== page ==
Batting for adequate financial and technology resources to assist the developing world, BASIC countries, including India, on Tuesday emphasised the need for openness, transparency and the country-driven nature of negotiations at the ongoing UN Climate Change conference.
Ministers underlined the importance to prepare the ground towards completing the work on implementing of the 2015 Paris Climate Change Agreement, said a joint statement on the conclusion of the 25th BASIC Ministerial Meeting on Climate Change Ministers here.
It said the ministers reiterated the work on both the pre-2020 and post-2020 periods should be in full accordance with the principles of equity and common but differentiated responsibilities and respective capabilities.
They also emphasised the importance of openness, transparency and inclusiveness.
This was the meeting of the grouping -- Brazil, South Africa, India and China (BASIC) -- that came into effect after the Paris climate change conference in 2015.
"India expects a positive outcome from this COP (Conference of Parties). We are here with supportive mind and we are pushing for certain action, which are pending," C.K. Mishra, Secretary in the Indian Ministry of Environment, Forest and Climate Change, told IANS here.
Admitting open access to financial and technology responsibilities by the developed world, he said the BASIC ministers expressed concern over attempts by some developed countries to unilaterally apply new eligibility criteria for the access of developing countries to funding under the Global Environmental Facility and the Green Climate Fund.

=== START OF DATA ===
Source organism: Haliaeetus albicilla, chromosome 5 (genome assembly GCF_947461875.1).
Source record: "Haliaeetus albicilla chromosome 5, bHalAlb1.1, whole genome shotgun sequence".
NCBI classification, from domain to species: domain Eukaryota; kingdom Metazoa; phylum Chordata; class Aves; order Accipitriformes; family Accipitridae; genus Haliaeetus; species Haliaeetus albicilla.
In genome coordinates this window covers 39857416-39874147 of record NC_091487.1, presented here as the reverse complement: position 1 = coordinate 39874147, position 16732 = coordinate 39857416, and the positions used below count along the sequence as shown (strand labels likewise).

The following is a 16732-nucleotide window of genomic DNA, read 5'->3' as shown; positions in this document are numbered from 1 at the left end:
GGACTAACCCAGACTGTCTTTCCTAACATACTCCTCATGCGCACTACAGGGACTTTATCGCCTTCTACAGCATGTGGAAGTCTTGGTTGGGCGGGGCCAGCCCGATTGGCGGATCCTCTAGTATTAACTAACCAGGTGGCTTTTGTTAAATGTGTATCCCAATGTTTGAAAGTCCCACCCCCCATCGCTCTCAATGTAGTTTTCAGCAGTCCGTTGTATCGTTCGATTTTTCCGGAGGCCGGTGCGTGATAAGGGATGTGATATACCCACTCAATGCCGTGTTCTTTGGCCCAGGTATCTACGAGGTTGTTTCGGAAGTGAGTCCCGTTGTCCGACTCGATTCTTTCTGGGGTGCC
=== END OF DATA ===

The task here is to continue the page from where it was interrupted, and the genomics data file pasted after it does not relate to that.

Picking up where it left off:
The ministers recalled that such criteria are not compatible with guidance from the Conference of the Parties and are a departure from the letter and the spirit of the Convention and its Paris Agreement, the joint statement said.
Furthermore, they indicated that such attempts violate the terms of the Instrument for the Establishment of the Restructured Global Environmental Facility, as well as the Governing Instrument of the Green Climate Fund, falling outside the mandate of the Global Environmental Facility Council and of the Green Climate Fund Board on eligibility criteria.
The statement stressed the view that such attempts are tantamount to renegotiating the Paris Agreement and potentially undermine the level of ambition of developing countries in the global effort against climate change.
The BASIC ministers urged developed countries to honor their commitments and increase climate finance towards at least $100 billion per annum goal by 2020, to be scaled up significantly thereafter.
In the post-2020 period, the ministers called upon developed countries to provide financial resources to assist developing countries with respect to both mitigation and adaptation in continuation of their existing obligations under the convention.
Two years after the world united around the Paris Climate Agreement and a year after its entry into force, the 197 parties to the UN Framework Convention on Climate Change (UNFCCC) 197 have reconvened for their 23rd annual climate change talks (this one is COP 23) in Bonn till November 17.
The talks, which began on November 6, are expected to take a number of decisions necessary to bring the Paris Agreement to life, including meaningful progress on the agreement to implement guidelines to keep global warming within 1.5 degrees Celsius with an aim to cut greenhouse gases from burning fossil fuels.
(Vishal Gulati is in Bonn at the invitation of the Global Editors Network to cover COP23. He can be contacted at email@example.com)
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